Jim James (05:12.206)
So Femi, when you say there needs to be a pitch deck, but also a business model, most of us are familiar with a pitch deck. What goes into a successful business model illustration or presentation?
Femi Opaneye, Pane Ventures (05:18.39)
Femi Opaneye, Pane Ventures (05:30.848)
Yep, so it's a financial model and a pitch deck. So an investor might ask you, typically they'll ask you for a five year financial model or a three year financial model. And essentially they want to know how you're going to, how the business generates income over a five year period. Now look at such an early stage, it's damn near impossible to predict how this is going to happen.
but they need some kind of idea of how they're going to get their money back. And that's essentially what a financial model does. And whereas the pitch deck, I would describe this as a visual representation of the business. So maybe a visual representation of a business plan. So this is the problem that is at hand. This is the solution that we come up with.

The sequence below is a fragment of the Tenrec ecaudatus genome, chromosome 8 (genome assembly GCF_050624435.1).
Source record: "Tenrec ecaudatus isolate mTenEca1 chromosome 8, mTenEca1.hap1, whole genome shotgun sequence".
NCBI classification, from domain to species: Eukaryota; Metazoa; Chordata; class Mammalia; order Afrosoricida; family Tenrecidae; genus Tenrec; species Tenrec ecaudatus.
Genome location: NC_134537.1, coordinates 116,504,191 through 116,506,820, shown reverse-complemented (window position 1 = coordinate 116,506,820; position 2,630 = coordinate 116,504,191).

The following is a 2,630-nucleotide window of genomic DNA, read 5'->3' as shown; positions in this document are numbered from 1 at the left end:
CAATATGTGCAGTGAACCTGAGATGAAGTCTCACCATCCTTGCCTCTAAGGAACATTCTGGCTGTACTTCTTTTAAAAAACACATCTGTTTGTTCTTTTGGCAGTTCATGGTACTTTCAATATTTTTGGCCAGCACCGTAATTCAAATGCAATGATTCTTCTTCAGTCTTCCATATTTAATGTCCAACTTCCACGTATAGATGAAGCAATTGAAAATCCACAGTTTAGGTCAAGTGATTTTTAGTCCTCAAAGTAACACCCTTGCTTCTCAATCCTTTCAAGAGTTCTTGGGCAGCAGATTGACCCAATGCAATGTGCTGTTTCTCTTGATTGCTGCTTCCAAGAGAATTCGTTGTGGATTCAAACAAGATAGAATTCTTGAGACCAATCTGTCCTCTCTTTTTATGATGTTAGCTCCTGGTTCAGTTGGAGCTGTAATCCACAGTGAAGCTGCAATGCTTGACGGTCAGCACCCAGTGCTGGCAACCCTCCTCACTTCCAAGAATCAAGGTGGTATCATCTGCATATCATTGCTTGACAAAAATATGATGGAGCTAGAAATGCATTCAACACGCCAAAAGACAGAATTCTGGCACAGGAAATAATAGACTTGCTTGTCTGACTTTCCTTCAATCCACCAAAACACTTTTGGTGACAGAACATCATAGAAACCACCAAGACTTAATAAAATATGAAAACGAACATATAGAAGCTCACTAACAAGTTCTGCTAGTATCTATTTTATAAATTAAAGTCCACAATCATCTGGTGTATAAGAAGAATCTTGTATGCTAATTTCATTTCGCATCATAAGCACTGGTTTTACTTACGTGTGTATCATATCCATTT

This is our particular product or service. This is what the market looks like. This is what our team looks like. So essentially you can think about it as us being like a matchmaker or dating expert. So we are saying to them, hey, this is what your future or potential partner is looking for. So this is how you need to present yourself to them. And another thing that I want to add as well is that developing
and growing a successful startup is a seven to ten year commitment and you can be in a seven to ten year Relationship with that investor. So you need to present yourself the right way In order to find the right partner So that you can have the right relationship with them and that's essentially what we are We are dating experts if you want to call it that